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Functional and Immunohistochemical Evaluation of Porcine Neonatal Islet-Like Cell Clusters

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Porcine neonatal islet-like cell clusters (NICCs) may be an attractive source of insulin-producing tissue for xenotransplantation in type I diabetic patients. We examined the functional and immunohistochemical outcome of the islet grafts in vitro during long-term culture and in vivo after transplantation to athymic nude mice. On average we obtained 29,000 NICCs from each pancreas. In a perifusion system, NICCs responded poorly to a glucose challenge alone, but 10 mmol/L arginine elicited a fourfold increase in insulin secretion and 16.7 mmol/L glucose + 10 mmol/L arginine caused a sevenfold increase in insulin secretion, indicating some sensitivity towards glucose. Hormone content as well as the number of hormone-containing cells increased for the first 14 days of culture. When NICCs were stained for hormones, proliferation (Ki67), and duct cells (CK7), some insulin- and glucagon-positive cells co-stained for proliferation. However no co-staining was observed between insulin- and glucagon-positive cells or between hormone- and CK7-positive cells. Following transplantation of 2000 NICCs under the renal capsule of diabetic nude mice, BG levels were normalized within an average of 13 weeks. Oral and IP glucose tolerance tests revealed a normal or even faster clearance of a glucose load compared with normal controls. Immunohistochemical examination of the grafts revealed primarily insulin-positive cells. In summary, in vitro, NICCs responded to a challenge including glucose and arginine. There was a potential for expansion of the β-cell mass of NICCs in vitro as well as in vivo where NICCs eventually may normalize blood glucose of diabetic mice.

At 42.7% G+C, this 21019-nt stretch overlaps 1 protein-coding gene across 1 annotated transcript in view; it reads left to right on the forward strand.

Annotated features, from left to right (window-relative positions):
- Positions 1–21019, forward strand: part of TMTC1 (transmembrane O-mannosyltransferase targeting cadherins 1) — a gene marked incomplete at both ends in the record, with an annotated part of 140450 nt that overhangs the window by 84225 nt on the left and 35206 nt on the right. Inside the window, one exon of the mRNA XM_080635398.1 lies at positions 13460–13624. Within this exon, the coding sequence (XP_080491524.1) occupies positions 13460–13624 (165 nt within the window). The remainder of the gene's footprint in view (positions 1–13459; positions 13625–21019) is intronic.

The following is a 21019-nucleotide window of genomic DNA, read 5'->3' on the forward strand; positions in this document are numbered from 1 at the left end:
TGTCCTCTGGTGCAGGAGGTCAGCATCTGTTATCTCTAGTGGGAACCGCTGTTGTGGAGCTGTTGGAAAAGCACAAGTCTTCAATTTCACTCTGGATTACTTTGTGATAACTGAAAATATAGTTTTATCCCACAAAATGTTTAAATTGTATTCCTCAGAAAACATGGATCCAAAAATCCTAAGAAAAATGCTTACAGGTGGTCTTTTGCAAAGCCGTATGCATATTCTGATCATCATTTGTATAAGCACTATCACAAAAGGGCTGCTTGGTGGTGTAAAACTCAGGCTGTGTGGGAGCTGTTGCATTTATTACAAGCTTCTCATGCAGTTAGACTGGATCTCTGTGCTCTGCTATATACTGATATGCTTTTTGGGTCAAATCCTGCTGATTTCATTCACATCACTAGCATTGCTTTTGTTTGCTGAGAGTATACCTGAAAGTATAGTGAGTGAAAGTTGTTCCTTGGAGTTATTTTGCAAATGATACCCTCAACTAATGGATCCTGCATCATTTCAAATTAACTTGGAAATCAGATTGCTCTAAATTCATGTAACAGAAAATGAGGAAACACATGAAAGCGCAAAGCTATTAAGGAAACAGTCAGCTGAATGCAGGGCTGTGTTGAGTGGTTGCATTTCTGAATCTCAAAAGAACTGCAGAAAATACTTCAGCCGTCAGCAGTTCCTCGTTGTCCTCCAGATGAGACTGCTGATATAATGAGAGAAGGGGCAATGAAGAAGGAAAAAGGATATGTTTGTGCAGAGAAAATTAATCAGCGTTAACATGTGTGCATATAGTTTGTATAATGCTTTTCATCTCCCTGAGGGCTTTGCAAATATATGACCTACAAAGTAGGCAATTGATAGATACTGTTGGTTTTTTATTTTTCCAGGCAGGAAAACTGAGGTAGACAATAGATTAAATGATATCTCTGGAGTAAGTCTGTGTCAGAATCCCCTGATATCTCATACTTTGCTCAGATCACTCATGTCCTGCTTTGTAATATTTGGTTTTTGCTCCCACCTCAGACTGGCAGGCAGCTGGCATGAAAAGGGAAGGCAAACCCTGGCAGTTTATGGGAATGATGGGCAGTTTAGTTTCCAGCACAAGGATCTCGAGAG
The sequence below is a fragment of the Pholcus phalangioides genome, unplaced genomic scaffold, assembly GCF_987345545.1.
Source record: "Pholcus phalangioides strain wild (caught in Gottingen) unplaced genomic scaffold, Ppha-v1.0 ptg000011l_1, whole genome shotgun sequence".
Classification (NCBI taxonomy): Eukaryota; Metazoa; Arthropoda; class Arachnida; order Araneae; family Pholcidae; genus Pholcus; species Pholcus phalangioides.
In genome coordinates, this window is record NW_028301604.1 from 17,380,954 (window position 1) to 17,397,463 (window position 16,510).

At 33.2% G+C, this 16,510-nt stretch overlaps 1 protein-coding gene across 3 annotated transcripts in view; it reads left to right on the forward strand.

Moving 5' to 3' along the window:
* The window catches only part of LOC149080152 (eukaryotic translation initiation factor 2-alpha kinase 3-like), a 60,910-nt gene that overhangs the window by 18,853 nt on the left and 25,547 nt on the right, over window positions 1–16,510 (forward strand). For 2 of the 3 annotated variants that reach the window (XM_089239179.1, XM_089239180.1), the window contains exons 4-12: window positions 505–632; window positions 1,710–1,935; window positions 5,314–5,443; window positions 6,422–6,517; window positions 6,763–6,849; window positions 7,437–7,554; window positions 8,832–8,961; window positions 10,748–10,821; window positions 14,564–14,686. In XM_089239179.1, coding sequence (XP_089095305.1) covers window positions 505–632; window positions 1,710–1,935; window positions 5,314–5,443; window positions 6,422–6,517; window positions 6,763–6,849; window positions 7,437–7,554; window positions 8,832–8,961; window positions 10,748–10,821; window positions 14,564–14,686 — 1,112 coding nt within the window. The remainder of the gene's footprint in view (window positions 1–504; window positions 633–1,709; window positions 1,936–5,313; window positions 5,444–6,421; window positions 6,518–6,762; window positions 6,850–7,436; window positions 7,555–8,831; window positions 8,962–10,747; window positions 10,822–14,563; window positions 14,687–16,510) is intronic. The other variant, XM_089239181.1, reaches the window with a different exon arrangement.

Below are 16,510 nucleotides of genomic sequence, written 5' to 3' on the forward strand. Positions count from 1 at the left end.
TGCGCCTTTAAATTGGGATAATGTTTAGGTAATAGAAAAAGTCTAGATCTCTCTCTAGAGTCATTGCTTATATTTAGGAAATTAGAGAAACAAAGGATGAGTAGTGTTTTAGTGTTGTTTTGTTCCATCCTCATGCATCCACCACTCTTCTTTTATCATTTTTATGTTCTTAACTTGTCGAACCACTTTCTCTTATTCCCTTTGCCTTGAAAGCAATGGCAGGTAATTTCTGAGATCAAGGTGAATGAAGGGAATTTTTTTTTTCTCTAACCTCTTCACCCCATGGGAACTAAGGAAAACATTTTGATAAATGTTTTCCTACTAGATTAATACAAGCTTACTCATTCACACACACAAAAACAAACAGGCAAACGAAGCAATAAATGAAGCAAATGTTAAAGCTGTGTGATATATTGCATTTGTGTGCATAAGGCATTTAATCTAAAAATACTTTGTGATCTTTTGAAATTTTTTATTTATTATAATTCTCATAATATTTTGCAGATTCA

Keywords: Islet transplantation; Islet-like cell clusters; Neonatal pigs; Perifusion; Xenotransplantation; β-Cell expansion

Document Type: Research Article


Affiliations: 1: *Department of Medical Endocrinology, Odense University Hospital, Denmark 2: †Department of Pathology, Odense University Hospital, Denmark 3: §Department of Medical Physiology, University of Copenhagen, Denmark 4: ‡Department of Clinical Biochemistry, Odense University Hospital, Denmark

Publication date: January 1, 2003

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  • Cell Transplantation publishes original, peer-reviewed research and review articles on the subject of cell transplantation and its application to human diseases. To ensure high-quality contributions from all areas of transplantation, separate section editors and editorial boards have been established. Articles deal with a wide range of topics including physiological, medical, preclinical, tissue engineering, and device-oriented aspects of transplantation of nervous system, endocrine, growth factor-secreting, bone marrow, epithelial, endothelial, and genetically engineered cells, among others. Basic clinical studies and immunological research papers are also featured. To provide complete coverage of this revolutionary field, Cell Transplantation will report on relevant technological advances, and ethical and regulatory considerations of cell transplants. Cell Transplantation is now an Open Access journal starting with volume 18 in 2009, and therefore there will be an inexpensive publication charge, which is dependent on the number of pages, in addition to the charge for color figures. This will allow work to be disseminated to a wider audience and also entitle the corresponding author to a free PDF, as well as prepublication of an unedited version of the manuscript.

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